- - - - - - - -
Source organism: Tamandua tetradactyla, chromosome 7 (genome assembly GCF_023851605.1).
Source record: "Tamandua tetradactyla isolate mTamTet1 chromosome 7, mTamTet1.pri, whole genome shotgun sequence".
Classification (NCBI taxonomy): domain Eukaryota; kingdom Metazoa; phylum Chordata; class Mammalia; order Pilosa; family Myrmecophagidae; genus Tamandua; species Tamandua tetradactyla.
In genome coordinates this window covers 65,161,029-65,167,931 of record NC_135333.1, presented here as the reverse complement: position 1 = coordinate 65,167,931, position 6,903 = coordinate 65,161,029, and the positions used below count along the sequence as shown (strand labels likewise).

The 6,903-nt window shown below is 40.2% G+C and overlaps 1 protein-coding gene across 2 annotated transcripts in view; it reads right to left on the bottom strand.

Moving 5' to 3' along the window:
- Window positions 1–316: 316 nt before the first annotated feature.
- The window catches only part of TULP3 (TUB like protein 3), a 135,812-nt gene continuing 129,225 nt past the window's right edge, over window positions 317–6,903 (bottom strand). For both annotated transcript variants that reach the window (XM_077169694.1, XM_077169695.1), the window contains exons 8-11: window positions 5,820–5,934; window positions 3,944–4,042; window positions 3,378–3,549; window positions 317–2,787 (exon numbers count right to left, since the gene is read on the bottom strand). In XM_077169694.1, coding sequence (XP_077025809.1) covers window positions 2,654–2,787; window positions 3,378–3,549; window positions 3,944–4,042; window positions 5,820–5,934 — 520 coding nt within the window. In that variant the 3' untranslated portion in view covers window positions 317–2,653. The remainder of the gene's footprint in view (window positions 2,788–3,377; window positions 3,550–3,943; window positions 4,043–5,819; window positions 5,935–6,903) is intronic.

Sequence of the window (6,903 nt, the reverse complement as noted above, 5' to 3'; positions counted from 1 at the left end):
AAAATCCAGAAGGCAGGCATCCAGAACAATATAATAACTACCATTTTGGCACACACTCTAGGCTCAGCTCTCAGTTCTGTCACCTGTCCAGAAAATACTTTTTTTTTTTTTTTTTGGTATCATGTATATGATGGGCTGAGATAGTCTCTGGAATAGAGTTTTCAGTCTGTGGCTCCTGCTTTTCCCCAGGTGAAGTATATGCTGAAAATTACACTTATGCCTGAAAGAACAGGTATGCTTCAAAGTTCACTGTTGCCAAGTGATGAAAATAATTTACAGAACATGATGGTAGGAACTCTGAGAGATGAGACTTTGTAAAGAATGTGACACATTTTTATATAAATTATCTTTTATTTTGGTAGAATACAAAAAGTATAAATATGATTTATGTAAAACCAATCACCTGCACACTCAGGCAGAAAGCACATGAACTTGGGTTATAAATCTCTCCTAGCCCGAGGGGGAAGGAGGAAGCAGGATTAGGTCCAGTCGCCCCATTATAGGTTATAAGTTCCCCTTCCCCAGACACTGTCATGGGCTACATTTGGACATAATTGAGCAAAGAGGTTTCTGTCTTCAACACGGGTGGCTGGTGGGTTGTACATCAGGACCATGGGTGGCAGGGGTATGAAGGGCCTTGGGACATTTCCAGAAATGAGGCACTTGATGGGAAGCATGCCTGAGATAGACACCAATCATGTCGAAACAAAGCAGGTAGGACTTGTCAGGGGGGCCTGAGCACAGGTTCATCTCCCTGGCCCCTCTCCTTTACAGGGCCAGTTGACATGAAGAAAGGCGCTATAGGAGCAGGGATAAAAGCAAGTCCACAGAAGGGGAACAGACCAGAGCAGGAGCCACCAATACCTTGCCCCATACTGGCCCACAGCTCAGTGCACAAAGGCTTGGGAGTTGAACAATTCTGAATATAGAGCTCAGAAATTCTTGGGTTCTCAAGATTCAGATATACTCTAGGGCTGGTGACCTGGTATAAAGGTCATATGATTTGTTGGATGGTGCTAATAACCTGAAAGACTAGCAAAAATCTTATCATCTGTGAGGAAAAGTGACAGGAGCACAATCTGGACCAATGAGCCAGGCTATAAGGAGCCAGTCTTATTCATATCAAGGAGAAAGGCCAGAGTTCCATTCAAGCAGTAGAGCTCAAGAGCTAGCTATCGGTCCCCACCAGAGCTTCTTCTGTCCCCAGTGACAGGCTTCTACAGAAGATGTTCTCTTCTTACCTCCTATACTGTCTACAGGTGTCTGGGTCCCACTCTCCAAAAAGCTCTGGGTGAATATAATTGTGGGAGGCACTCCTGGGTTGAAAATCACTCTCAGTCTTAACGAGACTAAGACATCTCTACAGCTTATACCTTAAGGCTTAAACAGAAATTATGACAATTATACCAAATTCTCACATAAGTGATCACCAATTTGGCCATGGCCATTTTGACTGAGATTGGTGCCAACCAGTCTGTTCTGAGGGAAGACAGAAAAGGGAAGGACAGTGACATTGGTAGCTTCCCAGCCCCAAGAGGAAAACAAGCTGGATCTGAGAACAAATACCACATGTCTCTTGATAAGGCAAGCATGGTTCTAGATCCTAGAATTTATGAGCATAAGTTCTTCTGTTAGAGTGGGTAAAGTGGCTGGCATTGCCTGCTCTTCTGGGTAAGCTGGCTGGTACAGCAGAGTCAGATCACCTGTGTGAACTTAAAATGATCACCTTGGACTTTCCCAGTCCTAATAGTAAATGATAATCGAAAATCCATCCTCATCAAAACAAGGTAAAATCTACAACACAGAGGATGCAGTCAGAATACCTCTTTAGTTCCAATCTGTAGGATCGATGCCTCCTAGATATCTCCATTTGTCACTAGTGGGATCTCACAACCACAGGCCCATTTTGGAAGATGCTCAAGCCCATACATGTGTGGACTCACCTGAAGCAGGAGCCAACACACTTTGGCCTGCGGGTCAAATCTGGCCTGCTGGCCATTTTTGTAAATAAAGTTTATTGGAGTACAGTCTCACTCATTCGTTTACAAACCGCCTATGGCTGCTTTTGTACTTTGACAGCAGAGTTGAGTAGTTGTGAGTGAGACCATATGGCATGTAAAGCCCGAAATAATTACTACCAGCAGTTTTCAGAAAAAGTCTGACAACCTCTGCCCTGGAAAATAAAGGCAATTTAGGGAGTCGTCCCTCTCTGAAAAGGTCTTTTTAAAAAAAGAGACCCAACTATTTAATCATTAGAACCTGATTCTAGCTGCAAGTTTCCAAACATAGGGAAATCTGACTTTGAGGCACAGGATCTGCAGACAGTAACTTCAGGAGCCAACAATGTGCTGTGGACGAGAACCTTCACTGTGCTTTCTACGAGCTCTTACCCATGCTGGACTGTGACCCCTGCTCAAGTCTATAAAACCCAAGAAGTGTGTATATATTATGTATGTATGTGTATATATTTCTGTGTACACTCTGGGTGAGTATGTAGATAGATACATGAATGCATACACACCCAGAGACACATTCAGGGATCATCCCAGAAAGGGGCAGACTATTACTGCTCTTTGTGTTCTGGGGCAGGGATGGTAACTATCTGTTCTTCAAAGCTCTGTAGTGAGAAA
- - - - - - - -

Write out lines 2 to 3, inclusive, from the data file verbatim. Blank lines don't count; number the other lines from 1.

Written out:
Source record: "Tamandua tetradactyla isolate mTamTet1 chromosome 7, mTamTet1.pri, whole genome shotgun sequence".
Classification (NCBI taxonomy): domain Eukaryota; kingdom Metazoa; phylum Chordata; class Mammalia; order Pilosa; family Myrmecophagidae; genus Tamandua; species Tamandua tetradactyla.